Education System Attack

Around the same time of the TSB meltdown, there was a phishing attack on teachers at a high school in California called Ygnacio Valley High School. This attack was similar in nature but was not as serious as the attack in the UK. Schools do not collect financial information such as credit card and saving accounts number, but schools do collect grades and other sensitive information like social security numbers. The main differences between what happened in the UK and California are the number of people who were affected and the culprit’s age.

At the beginning of May, the police department in Concord, California put a teen in handcuffs for sending phishing emails to his teachers. The email contained a link that could take the victims to a spoofed grading system login page. After the victim inputed his or her’s information, the teenager phisher was able to logon to the grading system with real credentials. As a result of gaining access to the confidential and password protected system, the phisher was able to change grades for some students excluding his own.

The student wanted to teach his school how easy it was to trick people into giving him what he wanted. Since a teenager did this act instead of an adult, the police department had to deal with a minor committing serious crime. Apparently, the teen phisher only spent five minutes to create the email. Even surprisingly, an information technology staff found the message two weeks later in the spam folder. The high schooler stated a playful remark that “it was like stealing candy from a baby.” If anything was learned, the administrators know now that they have threats coming from their students.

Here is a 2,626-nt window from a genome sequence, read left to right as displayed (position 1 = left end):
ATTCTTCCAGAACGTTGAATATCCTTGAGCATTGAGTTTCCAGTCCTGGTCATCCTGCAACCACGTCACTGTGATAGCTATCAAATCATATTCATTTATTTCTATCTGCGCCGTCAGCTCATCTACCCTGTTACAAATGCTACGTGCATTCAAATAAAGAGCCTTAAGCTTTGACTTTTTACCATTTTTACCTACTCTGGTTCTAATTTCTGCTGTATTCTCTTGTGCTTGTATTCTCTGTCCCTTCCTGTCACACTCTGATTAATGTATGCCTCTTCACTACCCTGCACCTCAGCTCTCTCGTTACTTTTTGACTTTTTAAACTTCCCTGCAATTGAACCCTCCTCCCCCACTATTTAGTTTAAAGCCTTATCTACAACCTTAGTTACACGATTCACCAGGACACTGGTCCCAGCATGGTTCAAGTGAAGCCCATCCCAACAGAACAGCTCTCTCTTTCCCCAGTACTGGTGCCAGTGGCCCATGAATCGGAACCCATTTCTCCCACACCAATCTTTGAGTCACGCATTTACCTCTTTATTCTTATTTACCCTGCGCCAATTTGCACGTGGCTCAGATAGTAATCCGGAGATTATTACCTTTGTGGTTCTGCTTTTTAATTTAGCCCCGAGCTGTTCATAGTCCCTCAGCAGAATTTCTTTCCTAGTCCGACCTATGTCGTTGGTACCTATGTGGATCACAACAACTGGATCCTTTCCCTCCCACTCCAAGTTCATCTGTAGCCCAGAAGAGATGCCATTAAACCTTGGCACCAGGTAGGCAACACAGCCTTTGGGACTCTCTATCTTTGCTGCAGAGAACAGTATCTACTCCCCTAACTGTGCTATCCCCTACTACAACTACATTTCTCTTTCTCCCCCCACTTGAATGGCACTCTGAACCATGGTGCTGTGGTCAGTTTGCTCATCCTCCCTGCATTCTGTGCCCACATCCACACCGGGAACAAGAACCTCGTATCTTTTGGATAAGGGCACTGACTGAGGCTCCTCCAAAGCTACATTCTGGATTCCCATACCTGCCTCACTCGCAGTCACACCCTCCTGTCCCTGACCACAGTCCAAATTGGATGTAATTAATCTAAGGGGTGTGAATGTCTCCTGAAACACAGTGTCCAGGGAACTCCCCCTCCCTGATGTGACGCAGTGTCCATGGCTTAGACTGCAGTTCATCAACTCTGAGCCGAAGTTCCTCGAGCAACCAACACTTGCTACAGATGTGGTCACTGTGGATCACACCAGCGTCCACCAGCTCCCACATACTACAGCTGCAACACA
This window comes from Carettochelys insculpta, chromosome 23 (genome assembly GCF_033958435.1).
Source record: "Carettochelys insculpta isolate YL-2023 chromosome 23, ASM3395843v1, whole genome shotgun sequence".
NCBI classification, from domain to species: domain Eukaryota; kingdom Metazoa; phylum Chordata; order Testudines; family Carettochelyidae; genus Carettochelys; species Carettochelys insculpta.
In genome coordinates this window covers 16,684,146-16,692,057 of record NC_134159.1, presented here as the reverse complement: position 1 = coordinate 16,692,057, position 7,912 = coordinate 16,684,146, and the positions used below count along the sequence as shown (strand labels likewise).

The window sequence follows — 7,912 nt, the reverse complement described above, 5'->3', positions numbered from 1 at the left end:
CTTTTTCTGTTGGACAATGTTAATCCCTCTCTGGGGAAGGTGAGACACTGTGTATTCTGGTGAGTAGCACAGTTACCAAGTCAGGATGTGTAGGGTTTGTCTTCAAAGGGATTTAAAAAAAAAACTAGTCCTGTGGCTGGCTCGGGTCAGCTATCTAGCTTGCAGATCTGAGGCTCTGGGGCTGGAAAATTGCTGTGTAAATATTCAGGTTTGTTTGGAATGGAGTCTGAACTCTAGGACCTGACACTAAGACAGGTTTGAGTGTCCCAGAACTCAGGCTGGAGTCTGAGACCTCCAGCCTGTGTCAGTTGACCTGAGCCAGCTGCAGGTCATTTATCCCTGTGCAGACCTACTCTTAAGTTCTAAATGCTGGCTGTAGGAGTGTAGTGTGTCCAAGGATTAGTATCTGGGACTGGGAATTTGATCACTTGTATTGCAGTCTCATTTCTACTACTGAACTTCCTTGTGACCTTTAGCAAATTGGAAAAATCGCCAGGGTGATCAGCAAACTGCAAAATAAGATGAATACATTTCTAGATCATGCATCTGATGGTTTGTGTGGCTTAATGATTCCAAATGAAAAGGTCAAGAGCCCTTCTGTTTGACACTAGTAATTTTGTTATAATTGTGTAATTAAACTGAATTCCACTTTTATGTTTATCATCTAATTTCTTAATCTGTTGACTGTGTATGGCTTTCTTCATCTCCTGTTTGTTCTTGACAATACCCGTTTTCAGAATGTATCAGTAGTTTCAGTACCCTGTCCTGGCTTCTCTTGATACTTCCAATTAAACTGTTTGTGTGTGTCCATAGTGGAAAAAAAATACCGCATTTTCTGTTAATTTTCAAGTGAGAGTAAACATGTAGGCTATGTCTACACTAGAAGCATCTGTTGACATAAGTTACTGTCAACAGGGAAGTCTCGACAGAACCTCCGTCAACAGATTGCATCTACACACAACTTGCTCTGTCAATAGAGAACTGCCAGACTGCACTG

It is important to note that the number of people affected by this phishing attack was relatively small. The people affected included a couple of teachers who received the email and students whose grades were changed. Even though the number is not close to five million like the TSB crisis, it still had a great impact on the high school’s community and its reputation. Now that students see how easy it is to trick teachers into giving them their credential, the number of phishing attacks are most likely to rise. Thus, the community will have to deal with malicious attacks not only from outside but also from within.